This is especially important for women. Because the pelvic bones differ between men and women, so do the angles at which hip and knee replacements need to be installed. Computer-assisted navigation helps surgeons more easily insert replacement joints, Nolan explained.

Most replacement joints come in a wide variety of sizes and materials. Custom-made joints also are available, made from scans of the person's anatomy.

"Some of the implant companies have made modifications in their knee replacement designs to accommodate gender differences," said Nolan. "Others have incorporated computer and robotic technology to best match the patient with the implant."

The original knee replacements were all unisex, said Matthew Lorei, an orthopedic surgeon at Temple University Hospital. But now, "many companies make a narrower version to fit female anatomy." However, he cautioned, there is no data that shows these work better.

For hip replacements, the parts can be used in either sex, Lorei said. "They come in different sizes."

‘We want to keep going’

Arthritis is a main reason that someone may need a joint replacement. Women are more prone to arthritis than men, according to the Centers for Disease Control and Prevention, and the added stress obesity puts on joints increases both arthritis pain and joint damage.

Weight is another gender issue as women are more likely to add pounds to their hips, while men generally keep it around their midsections, Nolan said, all of which can show up in differing wear and tear on male and female joints.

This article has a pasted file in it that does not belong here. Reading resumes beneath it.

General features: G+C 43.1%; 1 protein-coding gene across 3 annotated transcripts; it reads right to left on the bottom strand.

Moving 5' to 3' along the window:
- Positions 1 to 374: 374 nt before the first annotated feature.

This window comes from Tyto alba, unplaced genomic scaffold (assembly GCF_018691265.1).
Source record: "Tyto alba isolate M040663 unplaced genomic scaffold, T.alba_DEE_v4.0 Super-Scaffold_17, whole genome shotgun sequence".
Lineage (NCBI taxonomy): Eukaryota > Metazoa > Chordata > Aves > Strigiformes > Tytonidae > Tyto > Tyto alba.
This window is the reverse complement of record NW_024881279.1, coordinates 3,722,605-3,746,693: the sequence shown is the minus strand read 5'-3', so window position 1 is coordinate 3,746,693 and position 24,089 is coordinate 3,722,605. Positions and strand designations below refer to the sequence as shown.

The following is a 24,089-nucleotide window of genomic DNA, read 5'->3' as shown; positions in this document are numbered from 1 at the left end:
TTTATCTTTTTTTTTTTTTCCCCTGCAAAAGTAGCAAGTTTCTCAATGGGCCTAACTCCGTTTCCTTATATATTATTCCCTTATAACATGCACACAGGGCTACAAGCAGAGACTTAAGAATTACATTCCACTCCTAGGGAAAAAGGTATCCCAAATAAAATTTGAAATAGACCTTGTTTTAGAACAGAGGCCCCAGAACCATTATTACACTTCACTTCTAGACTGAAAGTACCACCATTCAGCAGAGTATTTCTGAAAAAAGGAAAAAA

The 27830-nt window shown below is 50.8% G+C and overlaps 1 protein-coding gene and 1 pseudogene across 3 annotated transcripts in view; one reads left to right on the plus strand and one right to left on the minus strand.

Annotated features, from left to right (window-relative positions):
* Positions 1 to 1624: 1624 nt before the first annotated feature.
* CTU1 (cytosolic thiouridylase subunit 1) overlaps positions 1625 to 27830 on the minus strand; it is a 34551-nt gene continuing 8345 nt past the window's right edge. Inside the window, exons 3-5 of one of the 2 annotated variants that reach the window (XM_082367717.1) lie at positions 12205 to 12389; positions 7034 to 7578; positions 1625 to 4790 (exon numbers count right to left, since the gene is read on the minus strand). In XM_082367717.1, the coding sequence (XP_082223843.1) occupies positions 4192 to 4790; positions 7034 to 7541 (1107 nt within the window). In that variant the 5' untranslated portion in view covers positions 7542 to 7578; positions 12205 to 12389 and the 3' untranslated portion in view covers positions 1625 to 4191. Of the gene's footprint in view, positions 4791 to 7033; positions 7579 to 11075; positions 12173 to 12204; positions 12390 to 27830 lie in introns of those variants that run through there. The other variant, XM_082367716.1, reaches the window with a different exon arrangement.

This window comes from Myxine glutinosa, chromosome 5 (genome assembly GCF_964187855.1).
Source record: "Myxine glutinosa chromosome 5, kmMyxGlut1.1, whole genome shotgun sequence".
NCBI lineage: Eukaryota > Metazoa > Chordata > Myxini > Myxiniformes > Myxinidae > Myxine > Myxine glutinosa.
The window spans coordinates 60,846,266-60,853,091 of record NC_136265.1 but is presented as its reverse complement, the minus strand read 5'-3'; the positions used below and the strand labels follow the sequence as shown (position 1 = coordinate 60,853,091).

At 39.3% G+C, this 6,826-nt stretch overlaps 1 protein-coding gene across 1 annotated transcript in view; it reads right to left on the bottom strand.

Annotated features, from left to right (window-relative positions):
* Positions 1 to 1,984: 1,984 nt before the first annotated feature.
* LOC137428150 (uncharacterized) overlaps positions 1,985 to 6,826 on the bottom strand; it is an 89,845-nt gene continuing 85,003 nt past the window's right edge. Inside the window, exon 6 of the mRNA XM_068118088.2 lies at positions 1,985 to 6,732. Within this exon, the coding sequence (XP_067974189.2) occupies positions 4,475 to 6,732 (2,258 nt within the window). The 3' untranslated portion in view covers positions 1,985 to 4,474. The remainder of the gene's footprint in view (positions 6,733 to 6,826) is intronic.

"Weight loss can play a big role," in reducing the need for a joint replacement as well as making it easier to recover from the surgery, said Pennsylvania Hospital's Sheth.

Yet for some patients, weight has never been an issue in their joint woes. Athletes, for instance, might need joint replacements after years of sports-related wear and tear even if they stay trim.

Whatever the situation, women like Kathleen Callahan, 65, of Oreland, say they have no regrets about the surgery. "I think women are the movers and shakers and we want to keep going," said Callahan, who had both knees replaced by Lorei. Plus, "I wanted to push my grandchild in a stroller," she said.

>> READ MORE: Inside the OR: Replacing both knees – at 52

She chose to separate her surgeries so she'd always have a good leg during rehab, though others would rather get both done at once.  "One anesthesia, one surgery, one recovery and you're done," said Colvin, of Toms River. But she admitted, "I don't think it's for everyone."

Since women tend to be older than men when considering surgery, other health issues like heart disease or diabetes may mean additional complications such as blood clots or heart attacks. In these cases, especially, it's wise to have the surgery in a hospital setting rather than an ambulatory care facility, said Lorei.

One issue that patients are often hesitant to discuss with their doctor is how joint replacement — especially hips — might affect their love lives, if painful joints have put a damper on sexual activity. Courtney wishes his patients would be more frank.

"It's definitely something you should bring up with your surgeon," Courtney said. "It should be discussed more. You want to be in a safe position, especially with a hip replacement."